[This story contains spoilers for episode seven of HBO’s Sharp Objects.]
The town of Wind Gap, Missouri, is obsessed with appearances, Sharp Objects author and executive producer Gillian Flynn told The Hollywood Reporter early in the run of HBO’s miniseries adaptation of the novel. But no character is more concerned with propriety than town doyenne Adora Crellin, played by Patricia Clarkson.
But in the series’ penultimate episode, Adora’s daughter Camille (Amy Adams) discovered the truth about her mother that had been gnawing at her since the death of her younger sister Marian in childhood: Adora suffers from Munchausen by proxy. Camille’s hookup Richard (Chris Messina), the out-of-towner investigating the murders of two teen girls in the small town, finally provided Camille with proof of her mother’s disease via her younger sister’s medical records — and proved that it was her mother who was responsible for Marian’s death.
So while Adora might look the part of the town matriarch with her perfect hair, nails, shoes, makeup and an extensive collection of peignoirs — “Everything was very carefully chosen, as she would have done so,” Clarkson tells THR — she is masking deep psychological issues.
“She doesn’t realize, of course, that she’s ill,” Clarkson said. “This illness, as you learn in age, [relates to] the abuse she suffered. This is cyclical, it’s generational. It’s never-ending abuse, and neglect, and trauma that has just been perpetuated for generations. I think she’s just lived in this darkness and fraughtness, and I don’t think she’s ever had unconditional love. I don’t think she’s ever truly had real happiness.”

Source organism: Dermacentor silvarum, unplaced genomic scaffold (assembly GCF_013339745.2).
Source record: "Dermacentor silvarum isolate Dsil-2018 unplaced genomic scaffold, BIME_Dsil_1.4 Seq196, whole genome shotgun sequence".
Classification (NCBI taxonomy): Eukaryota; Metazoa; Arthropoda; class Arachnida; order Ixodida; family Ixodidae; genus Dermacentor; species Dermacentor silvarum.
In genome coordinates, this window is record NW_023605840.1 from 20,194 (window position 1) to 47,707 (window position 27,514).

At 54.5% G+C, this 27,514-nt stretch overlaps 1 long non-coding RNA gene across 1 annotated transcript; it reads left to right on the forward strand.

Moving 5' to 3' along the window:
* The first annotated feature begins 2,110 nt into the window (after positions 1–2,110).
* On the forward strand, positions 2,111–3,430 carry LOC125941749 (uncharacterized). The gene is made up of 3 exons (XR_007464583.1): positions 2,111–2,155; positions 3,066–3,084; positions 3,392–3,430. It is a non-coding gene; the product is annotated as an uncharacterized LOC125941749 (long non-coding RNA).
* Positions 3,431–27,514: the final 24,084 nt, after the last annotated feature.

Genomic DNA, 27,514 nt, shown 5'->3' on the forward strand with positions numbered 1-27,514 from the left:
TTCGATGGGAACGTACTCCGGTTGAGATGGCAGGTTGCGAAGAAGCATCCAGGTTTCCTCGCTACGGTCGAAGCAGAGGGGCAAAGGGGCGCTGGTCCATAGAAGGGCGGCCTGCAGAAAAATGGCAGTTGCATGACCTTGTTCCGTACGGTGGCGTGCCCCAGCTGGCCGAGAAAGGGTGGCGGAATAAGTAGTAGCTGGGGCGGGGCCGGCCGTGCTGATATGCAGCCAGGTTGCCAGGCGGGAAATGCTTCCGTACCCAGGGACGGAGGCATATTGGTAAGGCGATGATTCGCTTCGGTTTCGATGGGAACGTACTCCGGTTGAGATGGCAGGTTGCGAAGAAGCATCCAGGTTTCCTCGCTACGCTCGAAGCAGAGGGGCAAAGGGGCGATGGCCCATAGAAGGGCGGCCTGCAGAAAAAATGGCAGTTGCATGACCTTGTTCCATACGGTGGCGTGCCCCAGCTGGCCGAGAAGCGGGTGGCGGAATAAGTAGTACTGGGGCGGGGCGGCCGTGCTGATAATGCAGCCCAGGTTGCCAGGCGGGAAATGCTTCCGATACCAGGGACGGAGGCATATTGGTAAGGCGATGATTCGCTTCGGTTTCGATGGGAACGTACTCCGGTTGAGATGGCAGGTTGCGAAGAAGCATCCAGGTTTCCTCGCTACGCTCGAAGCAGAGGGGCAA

Is she a good or a bad person? That’s impossible to answer, said Clarkson: “She considers herself a good person in other ways — service to the community, having a perfect life, always looking glamorous and glorious, and she wants her daughters to be that. And this very handsome husband, and this gorgeous three-tiered house. She maintains a very, very, very, well-manicured and well-looked-after facade. Which is exhausting for her, and of course all starts to break down eventually.”
Before the series premiered, Flynn, showrunner Marti Noxon and star and executive producer Adams discussed how the series shines a light on female rage. Clarkson isn’t sure that rage is necessarily gender-specific, but “I guess our DNA and our hormones dictate a certain kind of rage,” she said. “I think people who have suffered trauma, torment [and] have never really found solace in life; have had to fight for life — clearly, [Camille’s] father left [Adora] high and dry. I think this is a woman who has clawed and scraped herself to a certain place. And she’s not going to give up on that easily, and sadly, I think the illness probably came forth through a rage — a certain lack of power she always had in her situations with her mother and then first husband.